|Publication number||US8192853 B2|
|Application number||US 12/210,131|
|Publication date||Jun 5, 2012|
|Filing date||Sep 12, 2008|
|Priority date||Sep 14, 2007|
|Also published as||US20090075062|
|Publication number||12210131, 210131, US 8192853 B2, US 8192853B2, US-B2-8192853, US8192853 B2, US8192853B2|
|Inventors||Greg Hilmas Hilmas, William Fahrenholtz, Jeremy Watts|
|Original Assignee||Greg Hilmas Hilmas, William Fahrenholtz, Jeremy Watts|
|Export Citation||BiBTeX, EndNote, RefMan|
|Patent Citations (9), Classifications (17), Legal Events (3)|
|External Links: USPTO, USPTO Assignment, Espacenet|
This application claims priority to co-pending U.S. Provisional Patent Application Ser. No. 60/972,493 filed on Sep. 14, 2007.
Research leading to this invention was federally supported by grant No. FA9550-06-1-0125 from the U.S. Air Force Office of Scientific Research. The U.S. government has certain rights in this invention.
The novel technology relates generally to the materials science, and, more particularly, to a method for producing a toughened ceramic material through the dispersal of a second phase therethrough characterized by a generally spiral architecture.
Ceramic materials are typically strong in compression but are generally weak in tension or under torsional forces. Typically, ceramic materials fail in tension and/or under torsion via a crack propagation mechanism. Ceramic materials may be toughened by adding a second phase, such as carbon fibers, to form a composite material. However, the addition of such a second phase may complicate the formation process, adding expense. Further, the operating range of both phases may be very different; for example, carbon fibers may oxidize under high temperature refractory conditions and thus may not be an optimal toughening choice for refractory materials. Thus, there remains a need for a means to toughen refractory ceramic materials. The present novel technology addresses this need.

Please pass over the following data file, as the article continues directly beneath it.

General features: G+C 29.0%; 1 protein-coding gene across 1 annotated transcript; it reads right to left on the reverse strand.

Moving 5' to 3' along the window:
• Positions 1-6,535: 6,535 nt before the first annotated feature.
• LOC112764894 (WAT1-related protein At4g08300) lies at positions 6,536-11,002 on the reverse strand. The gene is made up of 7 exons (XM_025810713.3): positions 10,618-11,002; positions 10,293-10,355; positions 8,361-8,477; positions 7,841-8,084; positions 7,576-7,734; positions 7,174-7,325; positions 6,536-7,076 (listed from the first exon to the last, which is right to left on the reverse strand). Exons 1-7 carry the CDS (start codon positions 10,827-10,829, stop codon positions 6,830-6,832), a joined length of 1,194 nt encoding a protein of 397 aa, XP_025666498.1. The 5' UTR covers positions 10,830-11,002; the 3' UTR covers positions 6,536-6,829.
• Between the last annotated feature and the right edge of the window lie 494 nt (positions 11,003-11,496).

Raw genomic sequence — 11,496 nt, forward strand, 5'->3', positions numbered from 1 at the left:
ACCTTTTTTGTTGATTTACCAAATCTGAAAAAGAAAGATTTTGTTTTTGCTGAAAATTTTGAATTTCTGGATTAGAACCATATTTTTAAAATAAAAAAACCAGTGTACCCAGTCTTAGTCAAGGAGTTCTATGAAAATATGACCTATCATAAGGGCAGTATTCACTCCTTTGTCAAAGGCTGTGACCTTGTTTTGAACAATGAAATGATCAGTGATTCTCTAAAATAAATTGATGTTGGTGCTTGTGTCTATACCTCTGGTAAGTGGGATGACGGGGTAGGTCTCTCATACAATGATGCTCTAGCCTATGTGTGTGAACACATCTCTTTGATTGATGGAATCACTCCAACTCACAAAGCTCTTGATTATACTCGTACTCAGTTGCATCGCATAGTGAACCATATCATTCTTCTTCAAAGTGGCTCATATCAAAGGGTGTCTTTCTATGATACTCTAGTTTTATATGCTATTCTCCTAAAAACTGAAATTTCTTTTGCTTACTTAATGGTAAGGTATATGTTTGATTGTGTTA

The present novel technology relates generally to the toughening of refractory ceramic materials, such as zirconium diboride, and, more particularly, to a method and apparatus for preparing and forming two or more dissimilar materials into an architecture consisting of a first phase characterized by interpenetrating spirals dispersed in a second matrix phase. One object of the present novel technology is to provide an improved composite material system. Related objects and advantages of the present novel technology will be apparent from the following description.
For the purposes of promoting an understanding of the principles of the novel technology, reference will now be made to the embodiments illustrated in the drawings and specific language will be used to describe the same. It will nevertheless be understood that no limitation of the scope of the novel technology is thereby intended, such alterations and further modifications in the illustrated device, and such further applications of the principles of the novel technology as illustrated therein being contemplated as would normally occur to one skilled in the art to which the novel technology relates.
As generally illustrated in